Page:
When latent impressions stored from our lifetime of experiences become active they cause an emotional reaction, an actual chemical reaction in the body that activates certain parts of the brain, which then leads to a conscious thought process, which further develops into actions. If you observe your emotional reactions you will notice that most, if not all of them, are either about getting what you want or not getting what you want. If you trace them back to their source they all arise from self-preservation, either from the primal needs such as food, sex and sleep or attachment to an identity (which includes family, friends, community, country, species, environment and even ideas).
Latent impressions color our thought process and bias it in many ways. Think of the word 'car' and observe your thoughts. What comes to mind first? What color is it? What shape is it? Did an actual car arise in your mind or another vehicle like a truck? Is it big or small? Do you like cars or dislike them? Do they remind you of something else or something from the past or future? If you ask friends what comes to mind first about a word, you'll find everyone colors words differently. Some very little, some a lot. Most of these colorings come from our desires being fulfilled or unfulfilled, which become stored as latent impressions and bias our attention.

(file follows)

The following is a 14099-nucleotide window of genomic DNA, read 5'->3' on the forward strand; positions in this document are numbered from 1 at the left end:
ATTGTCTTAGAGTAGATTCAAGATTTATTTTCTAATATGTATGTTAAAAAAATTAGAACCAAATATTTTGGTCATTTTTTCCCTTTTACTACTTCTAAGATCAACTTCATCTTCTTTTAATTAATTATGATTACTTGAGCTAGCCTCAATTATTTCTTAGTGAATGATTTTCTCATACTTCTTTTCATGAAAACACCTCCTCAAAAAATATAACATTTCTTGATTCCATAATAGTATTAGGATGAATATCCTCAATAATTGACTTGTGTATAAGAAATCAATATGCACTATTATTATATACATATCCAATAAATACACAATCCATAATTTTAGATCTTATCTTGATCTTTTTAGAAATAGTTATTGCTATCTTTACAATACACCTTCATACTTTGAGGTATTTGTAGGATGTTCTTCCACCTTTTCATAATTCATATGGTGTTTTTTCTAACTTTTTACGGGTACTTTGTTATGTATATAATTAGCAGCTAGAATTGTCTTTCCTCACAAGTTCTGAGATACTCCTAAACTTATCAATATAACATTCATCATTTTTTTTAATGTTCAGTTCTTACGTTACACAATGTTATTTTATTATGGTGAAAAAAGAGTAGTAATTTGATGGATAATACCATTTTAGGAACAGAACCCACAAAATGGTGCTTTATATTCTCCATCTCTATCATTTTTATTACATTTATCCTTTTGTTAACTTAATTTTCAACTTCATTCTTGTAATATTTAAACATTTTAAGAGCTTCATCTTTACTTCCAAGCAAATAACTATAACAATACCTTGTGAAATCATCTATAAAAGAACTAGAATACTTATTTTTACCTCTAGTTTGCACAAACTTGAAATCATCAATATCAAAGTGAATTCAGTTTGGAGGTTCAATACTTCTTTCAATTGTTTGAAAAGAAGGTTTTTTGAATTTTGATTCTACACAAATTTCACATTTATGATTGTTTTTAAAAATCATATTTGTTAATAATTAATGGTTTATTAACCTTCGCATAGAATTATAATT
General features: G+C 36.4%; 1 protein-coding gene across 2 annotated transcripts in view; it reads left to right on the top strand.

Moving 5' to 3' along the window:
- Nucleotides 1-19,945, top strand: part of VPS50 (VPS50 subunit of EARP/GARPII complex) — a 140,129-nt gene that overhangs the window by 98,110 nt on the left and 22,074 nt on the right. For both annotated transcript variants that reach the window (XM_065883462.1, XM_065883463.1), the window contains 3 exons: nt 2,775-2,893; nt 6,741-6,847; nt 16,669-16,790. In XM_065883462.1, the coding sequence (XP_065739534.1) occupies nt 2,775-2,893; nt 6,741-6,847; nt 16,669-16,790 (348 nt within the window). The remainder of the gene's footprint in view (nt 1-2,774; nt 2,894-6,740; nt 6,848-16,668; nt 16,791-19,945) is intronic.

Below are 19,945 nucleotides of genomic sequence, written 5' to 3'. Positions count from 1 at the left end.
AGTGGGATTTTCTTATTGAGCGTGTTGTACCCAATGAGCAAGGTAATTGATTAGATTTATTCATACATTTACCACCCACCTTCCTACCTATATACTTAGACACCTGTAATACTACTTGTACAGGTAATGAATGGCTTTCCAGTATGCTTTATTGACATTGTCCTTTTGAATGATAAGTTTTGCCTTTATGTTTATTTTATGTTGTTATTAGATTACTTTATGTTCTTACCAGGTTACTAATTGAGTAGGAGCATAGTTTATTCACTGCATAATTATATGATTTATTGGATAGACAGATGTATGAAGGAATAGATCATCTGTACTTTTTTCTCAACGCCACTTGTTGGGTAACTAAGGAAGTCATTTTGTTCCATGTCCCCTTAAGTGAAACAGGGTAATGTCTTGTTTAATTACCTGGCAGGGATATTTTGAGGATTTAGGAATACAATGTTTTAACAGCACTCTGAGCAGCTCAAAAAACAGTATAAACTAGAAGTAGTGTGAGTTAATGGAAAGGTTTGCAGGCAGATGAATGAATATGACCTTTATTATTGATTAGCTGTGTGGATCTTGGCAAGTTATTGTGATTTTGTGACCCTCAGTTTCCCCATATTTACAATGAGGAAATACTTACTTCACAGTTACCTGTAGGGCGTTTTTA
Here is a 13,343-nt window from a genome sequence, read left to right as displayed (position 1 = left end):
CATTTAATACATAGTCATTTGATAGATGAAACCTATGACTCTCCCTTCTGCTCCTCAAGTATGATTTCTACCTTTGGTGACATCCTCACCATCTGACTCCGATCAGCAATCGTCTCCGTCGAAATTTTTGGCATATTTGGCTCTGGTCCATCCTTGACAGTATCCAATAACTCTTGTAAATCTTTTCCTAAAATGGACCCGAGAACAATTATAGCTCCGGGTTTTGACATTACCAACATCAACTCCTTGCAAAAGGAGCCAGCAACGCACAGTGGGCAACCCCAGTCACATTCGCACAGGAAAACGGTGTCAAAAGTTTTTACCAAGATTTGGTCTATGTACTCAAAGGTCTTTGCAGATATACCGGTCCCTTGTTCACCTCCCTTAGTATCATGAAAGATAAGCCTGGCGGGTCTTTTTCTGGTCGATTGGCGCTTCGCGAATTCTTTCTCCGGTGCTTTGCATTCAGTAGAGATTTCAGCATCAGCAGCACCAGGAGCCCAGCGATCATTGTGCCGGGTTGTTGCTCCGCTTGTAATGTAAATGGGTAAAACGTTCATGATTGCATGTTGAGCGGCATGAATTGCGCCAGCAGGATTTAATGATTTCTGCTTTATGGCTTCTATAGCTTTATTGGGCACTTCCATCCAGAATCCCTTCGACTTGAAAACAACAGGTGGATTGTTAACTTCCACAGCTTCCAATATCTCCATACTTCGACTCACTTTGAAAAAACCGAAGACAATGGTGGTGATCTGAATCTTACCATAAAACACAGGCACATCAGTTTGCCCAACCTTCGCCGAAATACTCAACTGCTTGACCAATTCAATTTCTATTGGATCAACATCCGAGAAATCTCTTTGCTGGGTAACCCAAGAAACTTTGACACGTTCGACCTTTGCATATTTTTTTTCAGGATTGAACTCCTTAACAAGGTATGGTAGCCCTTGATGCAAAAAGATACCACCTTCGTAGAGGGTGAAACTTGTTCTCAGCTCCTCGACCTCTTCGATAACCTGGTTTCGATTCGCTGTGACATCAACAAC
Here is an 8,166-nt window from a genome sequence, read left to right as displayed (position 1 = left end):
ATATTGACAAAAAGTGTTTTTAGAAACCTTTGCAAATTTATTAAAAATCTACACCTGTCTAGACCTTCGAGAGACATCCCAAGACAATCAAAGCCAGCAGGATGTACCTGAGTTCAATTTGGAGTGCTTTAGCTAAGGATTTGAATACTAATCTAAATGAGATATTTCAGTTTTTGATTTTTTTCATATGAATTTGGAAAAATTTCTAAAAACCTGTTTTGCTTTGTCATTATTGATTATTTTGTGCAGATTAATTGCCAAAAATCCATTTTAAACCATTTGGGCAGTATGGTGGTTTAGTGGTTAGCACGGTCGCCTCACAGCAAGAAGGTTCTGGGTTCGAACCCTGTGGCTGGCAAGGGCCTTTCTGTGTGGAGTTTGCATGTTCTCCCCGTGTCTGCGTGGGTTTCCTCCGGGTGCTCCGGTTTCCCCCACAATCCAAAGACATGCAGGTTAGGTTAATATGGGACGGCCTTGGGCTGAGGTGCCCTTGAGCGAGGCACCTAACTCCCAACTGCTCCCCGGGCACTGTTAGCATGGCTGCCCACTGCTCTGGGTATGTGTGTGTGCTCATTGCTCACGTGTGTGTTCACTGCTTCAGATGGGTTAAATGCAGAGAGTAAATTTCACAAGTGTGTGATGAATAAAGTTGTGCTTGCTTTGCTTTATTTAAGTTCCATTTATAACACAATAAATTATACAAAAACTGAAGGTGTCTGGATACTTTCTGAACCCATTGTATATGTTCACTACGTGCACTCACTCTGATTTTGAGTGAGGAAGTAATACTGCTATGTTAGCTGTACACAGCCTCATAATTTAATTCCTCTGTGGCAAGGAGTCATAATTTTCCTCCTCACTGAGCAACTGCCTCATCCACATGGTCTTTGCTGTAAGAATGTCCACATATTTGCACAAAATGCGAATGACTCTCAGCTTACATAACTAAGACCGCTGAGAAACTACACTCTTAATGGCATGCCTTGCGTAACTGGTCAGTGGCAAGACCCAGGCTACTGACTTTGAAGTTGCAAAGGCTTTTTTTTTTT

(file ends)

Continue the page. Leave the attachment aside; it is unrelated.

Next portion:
Language models are already fully capable of coloring 'thoughts'. The difference is their latent impressions come from an amalgamation of data collected from the internet. There's no cyclical process involved between the resulting actions affecting the latent impressions and those new ones creating fresh actions since current models do not have a plastic memory. So the first step towards creating emotions is creating a working memory. Once we have that we could have a much more productive conversation about emotions and engineering ideal ones.
One idea I've had to build a working memory into off-the-shelf models is to do something akin to prefix tuning or multi-modal few-shot learning by prefixing embeddings to the context which are continuously updated to remember as much as possible, and like our own latent impressions, the context would activate different parts of the memory bank that would in turn influence the prefix embeddings and resulting generation. This would be the first step towards a working memory. From there it would need to develop into inserting embeddings into the context and coloring the token embeddings themselves within some constraints to ensure stability.